DISABILITIES
Could Your Cell Phone Help Shield You From Alzheimer's?
Review Finds Marijuana May Help MS Patients
ENVIRONMENTAL HEALTH
As Earth Warms, Lyme Disease Could Flourish
Topical Drugs May Pollute Waterways
Ozone Pollution Taking Toll on American Lives
EYE CARE, VISION
Protein Might One Day Prevent Blindness
Nearly 18 Million Will Have Macular Degeneration by 2050
High Temps Degrade Contact Lens Solution: Study
FITNESS
The 3LS Wellness Program for Reversing Chronic Symptoms and Creating Lasting Health
Eating Well And Keeping Active As You Grow Old Will Help You Stay Sharp
Super Bowl Loss Can 'Kill' Some Fans
GASTROINTESTINAL PROBLEMS
Gum Chewing May Speed Colon Surgery Recovery
New Guidelines Issued for Management of IBS
Intestinal Bacteria Trigger Immune Response
GENERAL HEALTH
Soluble Fiber, But Not Bran, Soothes Irritable Bowel
Green Spaces Boost the Body and the Mind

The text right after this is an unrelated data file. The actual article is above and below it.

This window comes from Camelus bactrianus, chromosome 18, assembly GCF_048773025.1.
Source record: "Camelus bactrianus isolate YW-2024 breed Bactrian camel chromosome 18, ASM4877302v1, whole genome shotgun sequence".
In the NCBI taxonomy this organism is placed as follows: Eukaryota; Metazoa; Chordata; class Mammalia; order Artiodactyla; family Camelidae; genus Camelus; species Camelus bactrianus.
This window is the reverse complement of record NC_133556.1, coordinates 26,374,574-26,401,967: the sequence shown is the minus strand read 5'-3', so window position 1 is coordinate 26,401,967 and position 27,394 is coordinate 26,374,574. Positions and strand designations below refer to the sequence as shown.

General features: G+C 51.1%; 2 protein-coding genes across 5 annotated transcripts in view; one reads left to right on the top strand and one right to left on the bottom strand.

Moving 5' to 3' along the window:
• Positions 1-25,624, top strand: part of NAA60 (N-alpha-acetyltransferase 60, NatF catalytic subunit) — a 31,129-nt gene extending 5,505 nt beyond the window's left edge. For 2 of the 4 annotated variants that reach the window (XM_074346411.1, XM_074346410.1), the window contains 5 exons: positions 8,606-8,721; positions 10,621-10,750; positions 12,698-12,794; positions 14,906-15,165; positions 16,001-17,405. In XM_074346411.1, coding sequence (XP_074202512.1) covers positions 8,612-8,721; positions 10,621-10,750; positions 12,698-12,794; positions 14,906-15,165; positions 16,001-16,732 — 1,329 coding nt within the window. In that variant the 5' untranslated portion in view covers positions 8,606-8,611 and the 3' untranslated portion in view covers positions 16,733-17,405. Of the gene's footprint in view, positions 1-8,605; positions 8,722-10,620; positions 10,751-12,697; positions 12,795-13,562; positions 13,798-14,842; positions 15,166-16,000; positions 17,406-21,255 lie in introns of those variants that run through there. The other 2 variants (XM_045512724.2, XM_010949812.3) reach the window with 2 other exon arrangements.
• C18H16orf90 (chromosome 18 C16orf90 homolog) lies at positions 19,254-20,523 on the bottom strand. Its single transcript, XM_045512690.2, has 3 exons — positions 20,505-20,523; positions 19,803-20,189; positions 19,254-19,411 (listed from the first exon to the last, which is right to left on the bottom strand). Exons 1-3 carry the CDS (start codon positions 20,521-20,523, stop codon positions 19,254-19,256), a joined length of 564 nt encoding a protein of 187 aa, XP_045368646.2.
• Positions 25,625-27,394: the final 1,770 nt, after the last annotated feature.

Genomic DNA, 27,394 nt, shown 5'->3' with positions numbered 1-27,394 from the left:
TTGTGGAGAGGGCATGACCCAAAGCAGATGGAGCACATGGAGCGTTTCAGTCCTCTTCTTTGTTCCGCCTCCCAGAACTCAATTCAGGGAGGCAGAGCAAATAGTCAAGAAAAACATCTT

Lack of Vitamin D Linked to High Blood Pressure
HEAD & NECK
Many Children Will Outgrow Headaches
Zen May Thicken Brain, Thwart Pain
Ski Helmets Encouraged for All
HEALTH & TECHNOLOGY
The Internet Is Becoming One-Stop Shopping for Health Help
Subway Defibrillators Save Lives
Save Your Aging Brain, Try Surfing The Web
HEARING
Summer Sounds Can Lead to Hearing Loss
Noise Hurts Men's Hearing More, Study Shows
HEART & CARDIOVASCULAR
Research Shows Genetic Activity of Antioxidants
Rheumatoid Arthritis a Threat to the Heart
Psychiatric Drugs Might Raise Cardiac Death Risk
INFECTIOUS DISEASE
Older Adults May Have Some Immunity to Swine Flu
Swine Flu Is Now a Pandemic Says W.H.O.
Grapefruit Compound Inhibits Hepatitis C Virus
INFERTILITY
Obesity May Affect Fertility in Young Womene